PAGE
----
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On Myanmar at UN, Moves to Keep Envoy's Report Secret, Seizure of UN Staff Triggers Letter

Byline: Matthew Russell Lee of Inner City Press at the UN: News Analysis

UNITED NATIONS, October 3 -- On Myanmar, the word in the UN for a week has been, "Wait until we hear from Ibrahim Gambari," the envoy who went and spoke with strongman General Than Shwe and with detained democracy leader Aung San Suu Kyi. But now that Gambari is arriving, it appears that those who get to hear him may be restricted. He will first report privately on Friday to Secretary-General Ban Ki-moon and General Assembly President Srgjan Kerim. It had been assumed that the main event, Gambari's reporting to the Security Council, would be at least partially conducted in open session, so that other countries and, not least, the public through the press could attend.

            But in a closed door Council meeting on Wednesday, an argument was made that Gambari's briefing should be held entirely in secret. The main proponent of secrecy was by one diplomat of a Permanent Five Council member described as a country soon holding an Olympics -- that is, China -- and quoted as justifying the proposed news blackout as a product of Mr. Gambari being "tired." That would be the jetlag heard -- or not heard -- around the world. Inner City Press asked Council president Leslie K. Christian if any portion of Friday's report by Gambari on Myanmar will be public; he said it is too early to say. Video here.

UN's Gambari and Than Shwe, seized UN staff not shown

            The UN's resident coordinator in Myanmar, Charles Petrie, was quoted by BBC Radio on Wednesday morning that UN staff had been swept up by the government and that it "might impact on our operations, you might argue." The mildness of the rebuke can be contrasted, at least initially, with the response to the taking hostage of Nepali UN peacekeepers in the Congo last summer. Then Secretary-General Kofi Annan, asked about it by Inner City Press, said that there would be no impunity for the those who seized the peacekeepers. The Council and its members also spoke on the topic.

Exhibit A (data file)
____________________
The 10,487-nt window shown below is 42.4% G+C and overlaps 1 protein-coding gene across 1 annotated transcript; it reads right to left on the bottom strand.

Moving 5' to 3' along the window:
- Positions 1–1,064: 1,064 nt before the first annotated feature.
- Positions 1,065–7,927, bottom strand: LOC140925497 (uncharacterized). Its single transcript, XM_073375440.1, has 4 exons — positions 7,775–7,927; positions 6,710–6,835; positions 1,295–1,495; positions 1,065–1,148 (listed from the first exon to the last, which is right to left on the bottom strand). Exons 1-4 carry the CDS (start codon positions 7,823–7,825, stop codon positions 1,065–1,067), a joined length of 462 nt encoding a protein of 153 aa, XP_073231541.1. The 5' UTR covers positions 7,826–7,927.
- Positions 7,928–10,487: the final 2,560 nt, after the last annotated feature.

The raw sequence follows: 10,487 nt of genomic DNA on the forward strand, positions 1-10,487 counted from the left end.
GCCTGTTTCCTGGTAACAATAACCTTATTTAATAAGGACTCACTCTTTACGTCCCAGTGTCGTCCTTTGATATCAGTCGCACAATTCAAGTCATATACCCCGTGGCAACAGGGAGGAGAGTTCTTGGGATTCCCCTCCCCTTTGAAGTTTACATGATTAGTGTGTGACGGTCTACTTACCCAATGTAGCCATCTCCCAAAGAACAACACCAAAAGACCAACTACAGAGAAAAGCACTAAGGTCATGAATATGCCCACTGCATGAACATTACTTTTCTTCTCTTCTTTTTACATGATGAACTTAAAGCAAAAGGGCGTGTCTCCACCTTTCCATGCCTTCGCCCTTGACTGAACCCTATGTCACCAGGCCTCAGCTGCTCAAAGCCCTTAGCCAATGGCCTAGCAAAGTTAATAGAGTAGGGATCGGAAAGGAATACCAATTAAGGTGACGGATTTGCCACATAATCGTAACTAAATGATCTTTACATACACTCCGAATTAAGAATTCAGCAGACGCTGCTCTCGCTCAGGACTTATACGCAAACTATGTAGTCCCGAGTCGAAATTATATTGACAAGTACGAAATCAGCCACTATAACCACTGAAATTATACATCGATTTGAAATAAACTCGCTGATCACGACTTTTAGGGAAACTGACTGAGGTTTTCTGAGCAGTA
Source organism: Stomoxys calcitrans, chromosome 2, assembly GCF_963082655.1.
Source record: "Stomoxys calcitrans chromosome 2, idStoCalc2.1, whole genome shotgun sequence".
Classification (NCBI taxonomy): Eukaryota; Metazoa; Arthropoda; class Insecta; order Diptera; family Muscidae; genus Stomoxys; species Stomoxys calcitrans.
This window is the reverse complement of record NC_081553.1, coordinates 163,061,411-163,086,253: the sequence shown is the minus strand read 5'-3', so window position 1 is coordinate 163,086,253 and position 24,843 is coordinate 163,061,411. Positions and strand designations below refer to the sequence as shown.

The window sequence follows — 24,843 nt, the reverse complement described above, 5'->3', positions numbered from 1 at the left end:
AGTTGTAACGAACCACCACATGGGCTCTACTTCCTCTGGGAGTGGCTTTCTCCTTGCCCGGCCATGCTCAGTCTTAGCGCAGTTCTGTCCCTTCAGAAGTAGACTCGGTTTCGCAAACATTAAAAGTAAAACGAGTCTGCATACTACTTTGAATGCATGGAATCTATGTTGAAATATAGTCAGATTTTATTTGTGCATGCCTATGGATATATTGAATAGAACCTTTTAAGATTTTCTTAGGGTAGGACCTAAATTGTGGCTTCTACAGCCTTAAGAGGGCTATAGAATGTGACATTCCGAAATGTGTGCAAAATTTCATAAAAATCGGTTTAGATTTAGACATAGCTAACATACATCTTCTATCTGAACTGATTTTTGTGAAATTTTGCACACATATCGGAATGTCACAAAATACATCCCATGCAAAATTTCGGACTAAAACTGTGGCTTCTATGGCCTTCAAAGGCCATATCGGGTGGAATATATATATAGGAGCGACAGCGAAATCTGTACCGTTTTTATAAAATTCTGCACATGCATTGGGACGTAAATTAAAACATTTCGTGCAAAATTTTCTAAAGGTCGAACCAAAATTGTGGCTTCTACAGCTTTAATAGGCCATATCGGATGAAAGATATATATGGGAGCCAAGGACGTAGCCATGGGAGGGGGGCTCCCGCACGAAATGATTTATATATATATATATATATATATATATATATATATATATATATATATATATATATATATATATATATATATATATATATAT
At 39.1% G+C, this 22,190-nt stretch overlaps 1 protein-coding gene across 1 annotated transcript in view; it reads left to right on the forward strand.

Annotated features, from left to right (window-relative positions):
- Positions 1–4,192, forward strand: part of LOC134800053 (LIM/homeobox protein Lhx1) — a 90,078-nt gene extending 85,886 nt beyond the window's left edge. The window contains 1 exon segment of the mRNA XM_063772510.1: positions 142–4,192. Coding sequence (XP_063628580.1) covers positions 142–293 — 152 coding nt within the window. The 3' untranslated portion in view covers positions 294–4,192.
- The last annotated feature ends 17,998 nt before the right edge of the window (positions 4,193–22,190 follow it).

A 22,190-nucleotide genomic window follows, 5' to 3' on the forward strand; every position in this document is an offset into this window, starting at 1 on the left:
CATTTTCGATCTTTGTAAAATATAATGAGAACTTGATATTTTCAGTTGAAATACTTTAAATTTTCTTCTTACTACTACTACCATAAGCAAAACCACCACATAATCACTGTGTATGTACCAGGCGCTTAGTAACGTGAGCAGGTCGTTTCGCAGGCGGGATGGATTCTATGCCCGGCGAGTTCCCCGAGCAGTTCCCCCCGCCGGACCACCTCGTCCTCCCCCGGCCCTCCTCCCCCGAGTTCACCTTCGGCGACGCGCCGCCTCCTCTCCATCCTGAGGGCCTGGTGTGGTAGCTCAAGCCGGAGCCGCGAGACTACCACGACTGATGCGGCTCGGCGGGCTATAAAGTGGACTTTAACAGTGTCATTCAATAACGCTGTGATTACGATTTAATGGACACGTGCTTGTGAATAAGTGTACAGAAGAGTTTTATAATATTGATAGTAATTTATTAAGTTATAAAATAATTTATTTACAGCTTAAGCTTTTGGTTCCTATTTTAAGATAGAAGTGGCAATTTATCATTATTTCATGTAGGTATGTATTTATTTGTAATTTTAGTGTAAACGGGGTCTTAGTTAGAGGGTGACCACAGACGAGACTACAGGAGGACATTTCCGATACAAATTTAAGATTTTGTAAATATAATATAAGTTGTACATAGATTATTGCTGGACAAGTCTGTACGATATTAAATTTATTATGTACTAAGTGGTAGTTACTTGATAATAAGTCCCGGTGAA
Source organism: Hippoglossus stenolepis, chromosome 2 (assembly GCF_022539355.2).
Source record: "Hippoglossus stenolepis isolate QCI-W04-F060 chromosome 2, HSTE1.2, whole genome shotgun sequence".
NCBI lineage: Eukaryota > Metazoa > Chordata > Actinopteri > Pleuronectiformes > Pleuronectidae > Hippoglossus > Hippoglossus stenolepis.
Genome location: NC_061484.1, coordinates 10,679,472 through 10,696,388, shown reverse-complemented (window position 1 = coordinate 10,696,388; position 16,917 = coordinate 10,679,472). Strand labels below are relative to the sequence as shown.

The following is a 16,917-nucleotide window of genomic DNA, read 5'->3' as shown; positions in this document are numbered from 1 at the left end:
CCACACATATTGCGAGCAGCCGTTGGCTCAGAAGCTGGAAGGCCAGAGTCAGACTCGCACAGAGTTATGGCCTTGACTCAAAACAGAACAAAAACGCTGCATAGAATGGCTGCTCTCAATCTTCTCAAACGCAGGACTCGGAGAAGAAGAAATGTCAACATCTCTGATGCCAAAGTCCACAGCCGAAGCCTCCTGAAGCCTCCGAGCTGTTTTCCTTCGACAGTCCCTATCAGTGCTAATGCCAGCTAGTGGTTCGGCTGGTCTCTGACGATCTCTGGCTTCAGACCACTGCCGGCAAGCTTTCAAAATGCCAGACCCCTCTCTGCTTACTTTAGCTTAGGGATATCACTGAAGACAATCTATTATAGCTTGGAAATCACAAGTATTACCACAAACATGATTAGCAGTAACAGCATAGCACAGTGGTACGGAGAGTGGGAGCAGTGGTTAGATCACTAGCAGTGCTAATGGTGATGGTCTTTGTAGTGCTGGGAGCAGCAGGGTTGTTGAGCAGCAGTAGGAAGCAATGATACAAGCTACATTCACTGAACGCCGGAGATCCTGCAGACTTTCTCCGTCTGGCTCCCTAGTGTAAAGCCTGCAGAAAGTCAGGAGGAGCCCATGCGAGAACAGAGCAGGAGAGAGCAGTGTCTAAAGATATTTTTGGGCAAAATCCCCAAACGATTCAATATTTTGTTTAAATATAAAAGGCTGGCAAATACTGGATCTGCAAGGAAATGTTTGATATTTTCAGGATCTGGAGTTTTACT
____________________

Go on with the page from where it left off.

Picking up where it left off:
In this case, a Council diplomat who participated in Wednesday's closed-door consultations said that the seized UN staff were not discussed. Inner City Press at Wednesday's noon briefing asked the UN's spokesperson about this case. She confirmed they had been taken, and added only that a letter will be sent to Myanmar's mission to the UN. There's not even the fleeting promise of no impunity. Impunity is prevailing -- possibly entirely in secret.   Developing.

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Click here for a Reuters AlertNet piece by this correspondent about Uganda's Lord's Resistance Army. Click here for an earlier Reuters AlertNet piece about the Somali National Reconciliation Congress, and the UN's $200,000 contribution from an undefined trust fund.  Video Analysis here

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UN Office: S-453A, UN, NY 10017 USA Tel: 212-963-1439

Reporter's mobile (and weekends): 718-716-3540